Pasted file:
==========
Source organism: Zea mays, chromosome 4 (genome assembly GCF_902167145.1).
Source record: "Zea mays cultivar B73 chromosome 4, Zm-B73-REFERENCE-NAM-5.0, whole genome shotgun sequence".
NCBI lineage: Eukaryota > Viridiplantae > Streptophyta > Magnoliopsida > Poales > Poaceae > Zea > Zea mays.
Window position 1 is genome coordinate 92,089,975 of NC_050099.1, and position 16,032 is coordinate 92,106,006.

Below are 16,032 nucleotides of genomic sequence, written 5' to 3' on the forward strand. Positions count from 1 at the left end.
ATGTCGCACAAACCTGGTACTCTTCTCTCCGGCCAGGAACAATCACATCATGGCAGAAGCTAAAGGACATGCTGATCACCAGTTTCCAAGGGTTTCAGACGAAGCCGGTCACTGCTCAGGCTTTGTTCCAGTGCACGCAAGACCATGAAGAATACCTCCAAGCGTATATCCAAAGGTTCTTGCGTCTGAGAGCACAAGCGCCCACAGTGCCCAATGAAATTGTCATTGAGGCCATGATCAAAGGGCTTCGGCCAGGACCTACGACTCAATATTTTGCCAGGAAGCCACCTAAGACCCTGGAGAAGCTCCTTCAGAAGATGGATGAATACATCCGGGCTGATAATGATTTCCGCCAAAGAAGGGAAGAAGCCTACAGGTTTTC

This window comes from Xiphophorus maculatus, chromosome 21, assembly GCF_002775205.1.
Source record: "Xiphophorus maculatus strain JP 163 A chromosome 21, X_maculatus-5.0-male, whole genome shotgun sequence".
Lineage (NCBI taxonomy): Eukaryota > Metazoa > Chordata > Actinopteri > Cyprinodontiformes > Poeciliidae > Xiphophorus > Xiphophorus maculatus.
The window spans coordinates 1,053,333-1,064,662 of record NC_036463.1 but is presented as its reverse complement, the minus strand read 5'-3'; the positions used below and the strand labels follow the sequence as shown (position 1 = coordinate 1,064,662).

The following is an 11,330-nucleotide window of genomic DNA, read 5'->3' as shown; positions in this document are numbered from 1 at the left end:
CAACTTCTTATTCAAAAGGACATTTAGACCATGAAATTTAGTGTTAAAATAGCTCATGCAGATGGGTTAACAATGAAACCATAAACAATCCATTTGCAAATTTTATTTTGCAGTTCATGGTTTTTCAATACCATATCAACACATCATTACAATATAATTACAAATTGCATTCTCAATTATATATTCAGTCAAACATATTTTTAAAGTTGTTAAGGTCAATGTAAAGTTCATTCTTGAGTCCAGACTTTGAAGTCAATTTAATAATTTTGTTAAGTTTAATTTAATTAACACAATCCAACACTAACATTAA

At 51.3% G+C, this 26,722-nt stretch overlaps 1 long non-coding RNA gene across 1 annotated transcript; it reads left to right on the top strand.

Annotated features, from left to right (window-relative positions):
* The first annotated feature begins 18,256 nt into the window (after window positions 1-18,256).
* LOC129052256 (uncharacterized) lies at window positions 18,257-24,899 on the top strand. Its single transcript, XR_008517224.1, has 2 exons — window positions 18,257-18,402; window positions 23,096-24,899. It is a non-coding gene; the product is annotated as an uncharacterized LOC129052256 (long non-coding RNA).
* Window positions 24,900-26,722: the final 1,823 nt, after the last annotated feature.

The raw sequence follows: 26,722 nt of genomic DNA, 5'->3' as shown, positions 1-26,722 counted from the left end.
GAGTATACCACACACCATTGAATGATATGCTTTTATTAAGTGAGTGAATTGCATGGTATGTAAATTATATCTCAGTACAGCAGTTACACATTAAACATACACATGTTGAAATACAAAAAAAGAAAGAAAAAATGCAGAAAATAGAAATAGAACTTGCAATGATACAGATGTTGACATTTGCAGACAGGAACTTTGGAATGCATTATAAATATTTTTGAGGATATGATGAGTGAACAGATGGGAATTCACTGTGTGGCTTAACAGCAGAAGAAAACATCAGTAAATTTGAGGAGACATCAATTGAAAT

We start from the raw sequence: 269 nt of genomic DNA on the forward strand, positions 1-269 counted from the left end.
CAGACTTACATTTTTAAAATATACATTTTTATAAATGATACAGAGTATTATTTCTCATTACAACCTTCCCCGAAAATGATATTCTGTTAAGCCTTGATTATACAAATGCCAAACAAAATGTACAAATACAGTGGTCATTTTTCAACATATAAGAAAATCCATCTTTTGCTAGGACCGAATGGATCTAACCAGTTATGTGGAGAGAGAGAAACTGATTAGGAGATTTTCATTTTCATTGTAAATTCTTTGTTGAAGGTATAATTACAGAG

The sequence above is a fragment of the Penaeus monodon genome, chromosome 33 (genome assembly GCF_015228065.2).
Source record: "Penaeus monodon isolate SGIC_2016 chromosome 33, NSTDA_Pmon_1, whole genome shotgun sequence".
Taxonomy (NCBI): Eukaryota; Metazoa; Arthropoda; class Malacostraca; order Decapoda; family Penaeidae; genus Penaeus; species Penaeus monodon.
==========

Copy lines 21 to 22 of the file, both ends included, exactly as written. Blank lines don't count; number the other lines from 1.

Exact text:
CAGACTTACATTTTTAAAATATACATTTTTATAAATGATACAGAGTATTATTTCTCATTACAACCTTCCCCGAAAATGATATTCTGTTAAGCCTTGATTATACAAATGCCAAACAAAATGTACAAATACAGTGGTCATTTTTCAACATATAAGAAAATCCATCTTTTGCTAGGACCGAATGGATCTAACCAGTTATGTGGAGAGAGAGAAACTGATTAGGAGATTTTCATTTTCATTGTAAATTCTTTGTTGAAGGTATAATTACAGAG

The sequence above is a fragment of the Penaeus monodon genome, chromosome 33 (genome assembly GCF_015228065.2).